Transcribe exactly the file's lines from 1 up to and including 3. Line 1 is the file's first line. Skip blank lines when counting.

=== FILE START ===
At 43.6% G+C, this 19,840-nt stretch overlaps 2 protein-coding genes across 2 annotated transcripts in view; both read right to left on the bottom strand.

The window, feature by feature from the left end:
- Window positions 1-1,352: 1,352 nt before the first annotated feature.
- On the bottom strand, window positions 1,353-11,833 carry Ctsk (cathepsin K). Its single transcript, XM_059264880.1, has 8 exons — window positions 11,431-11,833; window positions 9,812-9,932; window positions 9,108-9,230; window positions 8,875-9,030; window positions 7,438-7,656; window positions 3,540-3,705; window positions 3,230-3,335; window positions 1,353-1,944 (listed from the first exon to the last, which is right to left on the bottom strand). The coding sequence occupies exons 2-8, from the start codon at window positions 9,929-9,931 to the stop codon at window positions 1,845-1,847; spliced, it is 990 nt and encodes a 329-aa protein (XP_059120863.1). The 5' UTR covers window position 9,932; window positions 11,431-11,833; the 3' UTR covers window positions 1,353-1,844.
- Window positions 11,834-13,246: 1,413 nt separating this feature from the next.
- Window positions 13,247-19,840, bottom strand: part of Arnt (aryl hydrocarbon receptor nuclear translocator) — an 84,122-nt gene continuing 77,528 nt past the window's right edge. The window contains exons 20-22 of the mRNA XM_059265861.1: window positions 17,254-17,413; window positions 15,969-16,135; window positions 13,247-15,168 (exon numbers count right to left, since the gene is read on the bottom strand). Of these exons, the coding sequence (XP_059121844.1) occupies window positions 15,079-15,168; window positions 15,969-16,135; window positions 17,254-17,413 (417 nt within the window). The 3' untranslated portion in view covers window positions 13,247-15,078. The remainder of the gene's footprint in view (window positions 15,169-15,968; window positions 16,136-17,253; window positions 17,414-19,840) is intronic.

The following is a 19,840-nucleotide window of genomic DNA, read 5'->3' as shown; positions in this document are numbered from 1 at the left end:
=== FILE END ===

At 43.6% G+C, this 19,840-nt stretch overlaps 2 protein-coding genes across 2 annotated transcripts in view; both read right to left on the bottom strand.

The window, feature by feature from the left end:
- Window positions 1-1,352: 1,352 nt before the first annotated feature.